Stories about: National Childhood Cancer Awarness Month

The many faces of childhood cancer: Sarah Levin

Sarah Levin is 11 years old, and has beaten acute lymphoblastic leukemia (ALL) twice. This is her story.

Sarah and her mother Michelle

The first time I got diagnosed with ALL I was only three, so I don’t remember that much about it. But what my mom and dad have told me is that it was a really sad and scary time for my family. It happened a week before my 3rd birthday. I actually spent my 3rd birthday in at Dana-Farber/Children’s Hospital Cancer Center (DF/CHCC) on 7 West, which used to be the oncology floor. It was very challenging for my mom and dad to split time between me and my sister. They both wanted to be with me, but they also wanted to be with her and help her through such a hard time.

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The many faces of childhood cancer: Fernando Morales

Fernando Morales is a student athlete. Last year he was sidelined from the life he knew after he was diagnosed with Ewing sarcoma. Now done with treatment Fernando is back with his teammates, sporting a positive outlook and a new appreciation for life. This is his story. 


As a soccer player and member of the track and field team at my high school, running is a big part of my life. But one morning I started getting shooting pains in my knee. All of a sudden walking and running became very difficult. In the blink of an eye I lost a big part of my identity, which hurt almost as much as my leg. Almost.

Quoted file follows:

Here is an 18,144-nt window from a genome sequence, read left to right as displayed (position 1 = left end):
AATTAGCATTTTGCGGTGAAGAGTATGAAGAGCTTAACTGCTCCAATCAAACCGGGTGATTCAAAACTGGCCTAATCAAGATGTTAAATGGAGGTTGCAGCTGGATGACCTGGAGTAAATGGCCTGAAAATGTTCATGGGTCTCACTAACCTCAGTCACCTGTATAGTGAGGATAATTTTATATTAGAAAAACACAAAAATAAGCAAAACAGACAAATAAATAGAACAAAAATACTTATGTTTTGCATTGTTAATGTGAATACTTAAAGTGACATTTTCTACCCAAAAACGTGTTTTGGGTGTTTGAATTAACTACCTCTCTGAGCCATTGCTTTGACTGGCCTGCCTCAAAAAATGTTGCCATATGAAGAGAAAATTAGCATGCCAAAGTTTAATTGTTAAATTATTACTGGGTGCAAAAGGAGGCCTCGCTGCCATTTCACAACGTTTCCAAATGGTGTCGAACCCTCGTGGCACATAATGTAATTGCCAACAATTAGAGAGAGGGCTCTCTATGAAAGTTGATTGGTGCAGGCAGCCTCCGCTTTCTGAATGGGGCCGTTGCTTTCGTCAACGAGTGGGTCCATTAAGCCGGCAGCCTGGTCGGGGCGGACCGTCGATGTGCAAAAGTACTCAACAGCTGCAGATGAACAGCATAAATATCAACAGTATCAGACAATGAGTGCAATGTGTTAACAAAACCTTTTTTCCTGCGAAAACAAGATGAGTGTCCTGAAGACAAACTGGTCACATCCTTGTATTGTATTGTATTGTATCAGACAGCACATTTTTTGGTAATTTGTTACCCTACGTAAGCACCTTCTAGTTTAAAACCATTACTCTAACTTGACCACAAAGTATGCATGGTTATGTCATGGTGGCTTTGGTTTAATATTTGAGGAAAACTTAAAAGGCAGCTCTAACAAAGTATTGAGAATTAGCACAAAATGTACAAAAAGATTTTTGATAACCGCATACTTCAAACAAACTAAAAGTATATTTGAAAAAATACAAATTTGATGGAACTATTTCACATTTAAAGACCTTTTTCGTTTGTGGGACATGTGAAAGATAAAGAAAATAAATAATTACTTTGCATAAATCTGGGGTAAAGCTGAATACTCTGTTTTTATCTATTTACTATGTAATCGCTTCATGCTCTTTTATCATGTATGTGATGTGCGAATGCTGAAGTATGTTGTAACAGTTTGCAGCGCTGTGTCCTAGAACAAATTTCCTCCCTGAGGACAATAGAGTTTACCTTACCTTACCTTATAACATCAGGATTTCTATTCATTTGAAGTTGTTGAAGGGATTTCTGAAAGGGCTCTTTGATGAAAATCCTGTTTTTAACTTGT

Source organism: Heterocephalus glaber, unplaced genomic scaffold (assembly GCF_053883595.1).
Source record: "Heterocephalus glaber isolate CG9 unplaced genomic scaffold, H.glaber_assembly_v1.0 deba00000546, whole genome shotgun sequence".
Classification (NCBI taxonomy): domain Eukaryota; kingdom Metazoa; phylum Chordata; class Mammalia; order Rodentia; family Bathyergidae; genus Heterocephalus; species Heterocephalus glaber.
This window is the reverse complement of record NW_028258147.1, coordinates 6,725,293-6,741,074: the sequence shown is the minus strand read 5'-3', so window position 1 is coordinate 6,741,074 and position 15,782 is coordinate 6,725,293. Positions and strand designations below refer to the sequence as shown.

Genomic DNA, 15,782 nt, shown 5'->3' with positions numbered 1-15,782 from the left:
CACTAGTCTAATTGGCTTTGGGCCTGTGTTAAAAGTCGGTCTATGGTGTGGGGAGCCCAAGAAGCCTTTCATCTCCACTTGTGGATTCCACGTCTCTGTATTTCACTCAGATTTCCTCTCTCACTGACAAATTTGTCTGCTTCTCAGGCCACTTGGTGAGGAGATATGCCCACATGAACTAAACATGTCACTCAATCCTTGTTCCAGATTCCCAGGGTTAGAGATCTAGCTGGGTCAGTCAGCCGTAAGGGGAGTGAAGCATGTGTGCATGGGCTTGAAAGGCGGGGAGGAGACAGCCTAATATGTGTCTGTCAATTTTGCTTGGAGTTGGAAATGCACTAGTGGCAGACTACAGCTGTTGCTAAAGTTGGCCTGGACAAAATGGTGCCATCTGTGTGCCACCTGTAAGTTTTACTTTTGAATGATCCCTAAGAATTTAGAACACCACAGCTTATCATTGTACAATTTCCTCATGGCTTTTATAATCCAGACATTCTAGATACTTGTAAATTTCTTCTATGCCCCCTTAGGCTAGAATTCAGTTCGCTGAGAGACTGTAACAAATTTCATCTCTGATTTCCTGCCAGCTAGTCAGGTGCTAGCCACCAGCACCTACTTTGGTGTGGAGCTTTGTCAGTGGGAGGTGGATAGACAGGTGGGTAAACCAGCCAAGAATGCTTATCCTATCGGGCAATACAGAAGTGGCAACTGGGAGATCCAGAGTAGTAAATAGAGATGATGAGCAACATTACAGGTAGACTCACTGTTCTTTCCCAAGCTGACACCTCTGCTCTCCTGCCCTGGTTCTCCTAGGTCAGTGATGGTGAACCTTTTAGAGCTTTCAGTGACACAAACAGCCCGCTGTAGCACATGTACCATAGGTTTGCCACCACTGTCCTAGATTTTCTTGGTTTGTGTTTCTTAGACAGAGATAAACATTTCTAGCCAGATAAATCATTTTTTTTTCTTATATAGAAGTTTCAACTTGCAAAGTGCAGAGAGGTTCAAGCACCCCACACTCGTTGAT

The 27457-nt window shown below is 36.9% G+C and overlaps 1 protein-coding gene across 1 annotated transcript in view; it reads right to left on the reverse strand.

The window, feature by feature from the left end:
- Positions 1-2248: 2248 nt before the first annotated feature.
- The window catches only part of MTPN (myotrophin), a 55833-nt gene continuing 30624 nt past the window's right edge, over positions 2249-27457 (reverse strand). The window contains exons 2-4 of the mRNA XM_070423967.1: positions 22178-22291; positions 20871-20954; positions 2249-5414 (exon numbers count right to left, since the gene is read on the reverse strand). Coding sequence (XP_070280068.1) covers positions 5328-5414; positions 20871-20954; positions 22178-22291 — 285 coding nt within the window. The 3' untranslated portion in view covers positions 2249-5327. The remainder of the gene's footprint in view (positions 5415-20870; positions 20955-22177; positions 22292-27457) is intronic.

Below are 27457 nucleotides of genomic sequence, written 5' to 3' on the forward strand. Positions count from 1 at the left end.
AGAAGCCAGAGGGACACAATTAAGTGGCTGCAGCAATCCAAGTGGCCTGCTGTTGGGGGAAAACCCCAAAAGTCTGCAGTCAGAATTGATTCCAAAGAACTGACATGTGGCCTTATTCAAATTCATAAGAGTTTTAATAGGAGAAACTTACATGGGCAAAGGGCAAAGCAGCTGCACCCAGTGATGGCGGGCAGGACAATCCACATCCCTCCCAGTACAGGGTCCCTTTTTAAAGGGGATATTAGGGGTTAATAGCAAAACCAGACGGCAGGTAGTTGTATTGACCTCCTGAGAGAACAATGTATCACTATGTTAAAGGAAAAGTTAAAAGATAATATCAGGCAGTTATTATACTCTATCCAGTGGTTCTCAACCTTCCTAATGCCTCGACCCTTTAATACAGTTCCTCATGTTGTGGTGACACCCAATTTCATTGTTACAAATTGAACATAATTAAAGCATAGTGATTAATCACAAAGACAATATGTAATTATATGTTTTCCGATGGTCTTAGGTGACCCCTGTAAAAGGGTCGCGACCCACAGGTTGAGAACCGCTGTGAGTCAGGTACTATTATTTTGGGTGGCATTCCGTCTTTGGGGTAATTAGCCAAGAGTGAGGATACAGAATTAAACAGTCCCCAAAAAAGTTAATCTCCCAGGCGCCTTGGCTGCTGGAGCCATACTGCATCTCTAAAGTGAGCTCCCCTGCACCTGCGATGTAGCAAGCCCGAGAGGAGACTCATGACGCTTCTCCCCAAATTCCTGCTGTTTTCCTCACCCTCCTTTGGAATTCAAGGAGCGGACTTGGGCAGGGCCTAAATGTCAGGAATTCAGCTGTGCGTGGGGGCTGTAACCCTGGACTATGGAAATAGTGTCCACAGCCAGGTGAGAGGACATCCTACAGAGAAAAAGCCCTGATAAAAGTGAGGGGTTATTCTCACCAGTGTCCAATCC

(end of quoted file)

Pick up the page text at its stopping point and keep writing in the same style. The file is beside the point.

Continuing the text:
I saw a doctor who put me on a physical therapy regimen and took X-rays of my knee. When that didn’t seem to help I underwent Magnetic Resonance Imaging (MRI) to see what the problem was and why it wasn’t getting better. The MRI results said it all: a tumor was growing in my right pelvis.

Less than a week later my parents and I were driving to the Dana-Farber/Children’s Hospital Cancer Center (DF/CHCC). There were so many questions floating around my head. Would I need surgery? Would I ever play sports again? Was I going to live? If you compared my sanity to a dam, the pressure in my head was building towards dangerous levels. The walls were starting to crack.

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The many faces of childhood cancer: Caitlynne McGaff

Caitlynne McGaff is an active 17-year-old. She owes a lot of her mobility to an innovative surgery she had at Dana-Farber/Boston Children’s Hospital Cancer Center to treat her osteosarcoma. This is her story.

Caitlynne McGaff

When most people my age talk about a day they’ll never forget, they mention getting their license, or a great sweet sixteen party. For me, it’s a little different. I’ll never forget March 1, 2001, because it was the day I was diagnosed with cancer.

I was just 6 years old at the time, and honestly didn’t fully understand what was happening when the doctor said I had a bone tumor known as osteosarcoma growing just above my knee. But from the shocked looks on my parents’ faces I knew it was big. The rest of the day is a blur. We went from doctor to doctor, office to office, as my new medical team explained my treatment plan to me and my parents. It was a whirlwind, but over time everything became normal, almost comforting.